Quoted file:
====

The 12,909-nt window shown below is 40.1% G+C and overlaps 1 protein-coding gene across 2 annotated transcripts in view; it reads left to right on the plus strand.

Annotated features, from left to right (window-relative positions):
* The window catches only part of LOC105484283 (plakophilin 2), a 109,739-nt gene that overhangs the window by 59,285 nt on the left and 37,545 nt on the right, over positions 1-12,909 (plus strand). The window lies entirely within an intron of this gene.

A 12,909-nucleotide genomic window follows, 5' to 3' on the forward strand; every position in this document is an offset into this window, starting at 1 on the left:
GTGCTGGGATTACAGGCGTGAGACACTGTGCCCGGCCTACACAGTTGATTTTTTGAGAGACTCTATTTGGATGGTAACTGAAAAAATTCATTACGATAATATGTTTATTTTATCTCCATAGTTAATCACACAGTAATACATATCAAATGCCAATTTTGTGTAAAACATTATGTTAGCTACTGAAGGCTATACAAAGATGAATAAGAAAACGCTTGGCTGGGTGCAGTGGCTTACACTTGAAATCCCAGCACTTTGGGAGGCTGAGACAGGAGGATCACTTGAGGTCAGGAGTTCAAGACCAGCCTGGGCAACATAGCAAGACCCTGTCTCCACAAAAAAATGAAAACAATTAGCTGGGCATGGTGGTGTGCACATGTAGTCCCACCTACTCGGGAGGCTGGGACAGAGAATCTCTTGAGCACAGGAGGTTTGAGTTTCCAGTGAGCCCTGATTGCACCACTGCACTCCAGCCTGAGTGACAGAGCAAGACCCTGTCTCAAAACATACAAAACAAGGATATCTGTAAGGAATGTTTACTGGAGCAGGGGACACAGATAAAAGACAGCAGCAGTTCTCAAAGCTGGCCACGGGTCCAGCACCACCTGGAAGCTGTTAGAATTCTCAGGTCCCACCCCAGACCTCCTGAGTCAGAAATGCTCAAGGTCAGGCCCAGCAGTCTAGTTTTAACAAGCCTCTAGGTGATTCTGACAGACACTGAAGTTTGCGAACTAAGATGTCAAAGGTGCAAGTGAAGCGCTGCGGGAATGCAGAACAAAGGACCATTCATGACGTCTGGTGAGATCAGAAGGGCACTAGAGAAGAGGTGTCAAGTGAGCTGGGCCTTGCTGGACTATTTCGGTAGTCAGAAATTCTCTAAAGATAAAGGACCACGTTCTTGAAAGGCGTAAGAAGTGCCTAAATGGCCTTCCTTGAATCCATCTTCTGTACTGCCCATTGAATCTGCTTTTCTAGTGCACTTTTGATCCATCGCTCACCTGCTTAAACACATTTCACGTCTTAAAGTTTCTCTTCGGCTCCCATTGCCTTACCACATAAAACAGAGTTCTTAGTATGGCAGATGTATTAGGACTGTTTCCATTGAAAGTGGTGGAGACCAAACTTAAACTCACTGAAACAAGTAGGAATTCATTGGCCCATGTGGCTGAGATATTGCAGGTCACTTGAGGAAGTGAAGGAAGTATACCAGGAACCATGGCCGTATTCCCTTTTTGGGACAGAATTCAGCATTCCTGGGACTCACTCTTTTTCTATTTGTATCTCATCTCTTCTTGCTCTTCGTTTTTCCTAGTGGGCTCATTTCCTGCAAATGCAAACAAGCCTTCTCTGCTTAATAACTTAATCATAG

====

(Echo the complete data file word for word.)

The 12,909-nt window shown below is 40.1% G+C and overlaps 1 protein-coding gene across 2 annotated transcripts in view; it reads left to right on the plus strand.

Annotated features, from left to right (window-relative positions):
* The window catches only part of LOC105484283 (plakophilin 2), a 109,739-nt gene that overhangs the window by 59,285 nt on the left and 37,545 nt on the right, over positions 1-12,909 (plus strand). The window lies entirely within an intron of this gene.

A 12,909-nucleotide genomic window follows, 5' to 3' on the forward strand; every position in this document is an offset into this window, starting at 1 on the left:
GTGCTGGGATTACAGGCGTGAGACACTGTGCCCGGCCTACACAGTTGATTTTTTGAGAGACTCTATTTGGATGGTAACTGAAAAAATTCATTACGATAATATGTTTATTTTATCTCCATAGTTAATCACACAGTAATACATATCAAATGCCAATTTTGTGTAAAACATTATGTTAGCTACTGAAGGCTATACAAAGATGAATAAGAAAACGCTTGGCTGGGTGCAGTGGCTTACACTTGAAATCCCAGCACTTTGGGAGGCTGAGACAGGAGGATCACTTGAGGTCAGGAGTTCAAGACCAGCCTGGGCAACATAGCAAGACCCTGTCTCCACAAAAAAATGAAAACAATTAGCTGGGCATGGTGGTGTGCACATGTAGTCCCACCTACTCGGGAGGCTGGGACAGAGAATCTCTTGAGCACAGGAGGTTTGAGTTTCCAGTGAGCCCTGATTGCACCACTGCACTCCAGCCTGAGTGACAGAGCAAGACCCTGTCTCAAAACATACAAAACAAGGATATCTGTAAGGAATGTTTACTGGAGCAGGGGACACAGATAAAAGACAGCAGCAGTTCTCAAAGCTGGCCACGGGTCCAGCACCACCTGGAAGCTGTTAGAATTCTCAGGTCCCACCCCAGACCTCCTGAGTCAGAAATGCTCAAGGTCAGGCCCAGCAGTCTAGTTTTAACAAGCCTCTAGGTGATTCTGACAGACACTGAAGTTTGCGAACTAAGATGTCAAAGGTGCAAGTGAAGCGCTGCGGGAATGCAGAACAAAGGACCATTCATGACGTCTGGTGAGATCAGAAGGGCACTAGAGAAGAGGTGTCAAGTGAGCTGGGCCTTGCTGGACTATTTCGGTAGTCAGAAATTCTCTAAAGATAAAGGACCACGTTCTTGAAAGGCGTAAGAAGTGCCTAAATGGCCTTCCTTGAATCCATCTTCTGTACTGCCCATTGAATCTGCTTTTCTAGTGCACTTTTGATCCATCGCTCACCTGCTTAAACACATTTCACGTCTTAAAGTTTCTCTTCGGCTCCCATTGCCTTACCACATAAAACAGAGTTCTTAGTATGGCAGATGTATTAGGACTGTTTCCATTGAAAGTGGTGGAGACCAAACTTAAACTCACTGAAACAAGTAGGAATTCATTGGCCCATGTGGCTGAGATATTGCAGGTCACTTGAGGAAGTGAAGGAAGTATACCAGGAACCATGGCCGTATTCCCTTTTTGGGACAGAATTCAGCATTCCTGGGACTCACTCTTTTTCTATTTGTATCTCATCTCTTCTTGCTCTTCGTTTTTCCTAGTGGGCTCATTTCCTGCAAATGCAAACAAGCCTTCTCTGCTTAATAACTTAATCATAG